In his speech, Mr. Wainstein gave credit to the first Jewish pioneers who were in the Witbank area already in 1896.They were the President Mr. Esakov, and a Mr. Susman Cahn, a bachelor who was my grandfather's cousin.
Thanks was expressed to the Witbank Colliery "who kindly ceded to us a free grant of land" which was the site upon which the old Shul was built.
Incidentally many years later, my late father Sam Young realized that the property had no resale value as it was donated for "religious purposes” only. He went with the late Mr. I. Schech, who at all times acted in an honorary capacity as our legal representative for the Congregation, to the authorities who agreed to have the title deeds changed. If this had not been done the handful of Jews left in Witbank in recent years, would never have had the finance to run the Congregation.
At the Consecration, Chief Rabbi Landau spoke most eloquently. In his quaint way he said that every brick of the synagogue should bear not the name of man, but the name of God. He also said that he had the greatest admiration for those Jewish men and women, far removed as they were from the centre of Jewish life and activity, who had lived in the mining camps for years and who still had time to think of God and their duty towards their people.
Members of the Executive Committee were Messrs. S. Esakov, Dembo. J.N. Ziman and N. Gordon as well as M. Wainstein. M. Berkowitz, Friedman, Ludwig Weiler, W. Solomon, Samuel Katz, S. Schulman, I. Slomoi and the Rev. I. Hershman who had succeeded the Rev. Hurwitz, who was the first Minister of the Jewish Religion in the town.
of news on the same page of the Witbank News when the official opening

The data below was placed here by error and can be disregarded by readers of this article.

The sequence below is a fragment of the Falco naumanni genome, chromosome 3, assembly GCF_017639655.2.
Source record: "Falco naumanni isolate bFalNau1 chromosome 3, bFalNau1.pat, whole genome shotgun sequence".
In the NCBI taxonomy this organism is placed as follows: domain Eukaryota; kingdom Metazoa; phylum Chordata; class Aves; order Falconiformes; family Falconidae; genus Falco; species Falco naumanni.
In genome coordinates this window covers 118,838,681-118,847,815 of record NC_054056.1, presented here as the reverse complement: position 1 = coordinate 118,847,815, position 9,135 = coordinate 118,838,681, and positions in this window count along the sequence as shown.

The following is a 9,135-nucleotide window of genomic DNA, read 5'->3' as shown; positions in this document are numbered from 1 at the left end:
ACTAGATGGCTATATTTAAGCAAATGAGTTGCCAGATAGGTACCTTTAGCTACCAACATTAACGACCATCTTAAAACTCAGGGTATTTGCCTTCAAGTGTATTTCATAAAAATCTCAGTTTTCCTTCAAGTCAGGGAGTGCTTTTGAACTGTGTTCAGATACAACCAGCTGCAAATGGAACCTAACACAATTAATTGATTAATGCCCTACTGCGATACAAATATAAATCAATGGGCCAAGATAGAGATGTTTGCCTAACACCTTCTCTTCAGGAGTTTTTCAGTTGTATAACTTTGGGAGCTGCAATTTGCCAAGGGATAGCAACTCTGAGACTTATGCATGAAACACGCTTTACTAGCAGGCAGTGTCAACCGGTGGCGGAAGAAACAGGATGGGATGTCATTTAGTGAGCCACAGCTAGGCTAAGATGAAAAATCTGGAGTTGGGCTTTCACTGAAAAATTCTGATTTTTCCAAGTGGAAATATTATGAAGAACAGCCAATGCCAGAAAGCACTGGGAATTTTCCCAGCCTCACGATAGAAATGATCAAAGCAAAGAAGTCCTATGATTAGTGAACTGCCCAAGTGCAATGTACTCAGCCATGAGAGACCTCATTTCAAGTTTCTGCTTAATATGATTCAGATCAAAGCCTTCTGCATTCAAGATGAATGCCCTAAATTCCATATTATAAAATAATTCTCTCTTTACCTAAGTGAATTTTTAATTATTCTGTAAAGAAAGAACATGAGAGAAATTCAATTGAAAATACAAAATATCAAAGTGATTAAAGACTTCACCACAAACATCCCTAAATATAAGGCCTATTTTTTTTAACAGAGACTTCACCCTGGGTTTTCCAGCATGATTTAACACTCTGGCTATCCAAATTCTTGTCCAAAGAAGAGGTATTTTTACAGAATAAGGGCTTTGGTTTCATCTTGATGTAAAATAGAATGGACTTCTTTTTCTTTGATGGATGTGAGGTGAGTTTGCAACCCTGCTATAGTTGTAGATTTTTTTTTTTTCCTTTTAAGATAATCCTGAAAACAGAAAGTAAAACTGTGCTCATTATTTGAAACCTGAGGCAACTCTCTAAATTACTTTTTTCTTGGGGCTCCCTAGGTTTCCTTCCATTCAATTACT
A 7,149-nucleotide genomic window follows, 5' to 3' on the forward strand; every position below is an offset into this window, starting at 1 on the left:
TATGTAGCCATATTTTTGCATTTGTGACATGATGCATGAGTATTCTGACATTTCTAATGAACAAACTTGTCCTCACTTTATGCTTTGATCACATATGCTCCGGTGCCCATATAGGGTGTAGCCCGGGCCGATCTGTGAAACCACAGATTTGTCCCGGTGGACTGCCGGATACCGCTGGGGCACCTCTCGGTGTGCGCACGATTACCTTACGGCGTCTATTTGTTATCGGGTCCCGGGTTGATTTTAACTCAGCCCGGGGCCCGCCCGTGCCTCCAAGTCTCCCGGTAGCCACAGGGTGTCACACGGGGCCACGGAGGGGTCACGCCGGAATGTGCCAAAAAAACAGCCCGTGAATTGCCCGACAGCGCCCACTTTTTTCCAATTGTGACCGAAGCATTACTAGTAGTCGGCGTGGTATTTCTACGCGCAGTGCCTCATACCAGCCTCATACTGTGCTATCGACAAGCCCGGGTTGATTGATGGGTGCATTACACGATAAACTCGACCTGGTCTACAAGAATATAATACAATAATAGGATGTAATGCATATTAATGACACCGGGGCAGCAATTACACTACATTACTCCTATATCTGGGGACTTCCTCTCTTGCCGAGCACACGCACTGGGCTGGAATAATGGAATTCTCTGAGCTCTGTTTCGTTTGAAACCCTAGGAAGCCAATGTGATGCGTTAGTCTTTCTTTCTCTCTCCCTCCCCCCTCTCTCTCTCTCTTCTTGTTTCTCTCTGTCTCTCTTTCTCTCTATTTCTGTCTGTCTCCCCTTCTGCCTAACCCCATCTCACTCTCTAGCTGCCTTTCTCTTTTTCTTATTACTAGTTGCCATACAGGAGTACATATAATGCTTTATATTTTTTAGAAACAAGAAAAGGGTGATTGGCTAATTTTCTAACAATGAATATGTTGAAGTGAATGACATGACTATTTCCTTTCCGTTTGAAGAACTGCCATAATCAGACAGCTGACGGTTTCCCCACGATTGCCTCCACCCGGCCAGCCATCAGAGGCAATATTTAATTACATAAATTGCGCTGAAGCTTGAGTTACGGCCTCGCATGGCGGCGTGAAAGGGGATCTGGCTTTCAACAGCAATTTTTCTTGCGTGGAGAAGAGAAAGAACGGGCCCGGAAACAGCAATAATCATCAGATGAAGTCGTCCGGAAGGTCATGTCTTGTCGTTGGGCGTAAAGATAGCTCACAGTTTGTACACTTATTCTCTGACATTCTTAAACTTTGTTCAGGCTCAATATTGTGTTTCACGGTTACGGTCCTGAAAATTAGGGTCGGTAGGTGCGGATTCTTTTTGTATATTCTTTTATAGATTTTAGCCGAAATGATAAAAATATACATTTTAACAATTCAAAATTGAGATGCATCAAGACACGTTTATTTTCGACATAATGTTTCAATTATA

of the Shul was reported, notes the fact that at the Railway Sports, to
be held at Balmoral, a 150 yard race for a trophy will be run by Miss
Davis and Mr. Ben Yates, the, latter conceding 15 yards start. Mr. Yates,
was for many years the Jewish proprietor of the Athlone Hotel and the Athlone
bioscope. I'm sorry I don’t know who won the race, but even in those days
it seems Witbank had Jewish sportsmen.
The Business Centre
Bobby Lennox. who grew up in the Dworkin household and was very close to the Jewish people says that in the bottom part of the town near Main Street, was Noll the Shoemaker's shop. Next door was Joffe the photographer, then Dennis Shein’s father had a harnessing and saddle repair shop and nearby was Alec Milwidsky's shop "Supermans" and Solly Himmelhoch’s bicycle shop. There was Alec Swersky Tailor and Chona Milwidsky’s furniture shop. The Bernstein's had the Carlton Hotel and my father had the Witbank Cash Store.
Higher up, in and around Eadie Street, there was Gollachs: Janet Bros. the Shoe shop and Myer Young, Wholesale and Retail Butcher. I must tell you about blacksmith Gorvy, non Jewish, who used to keep Alsations. One of these dogs used to come regularly to Young's Butchery carrying a basket in his mouth and an order for meat in the basket. He used to jump on to the counter, deposit the basket with the order and when the order was completed, he used to trot home with the filled basket in his mouth.
The consecration of the new Synagogue was a somewhat different affair from the consecration of the old synagogue.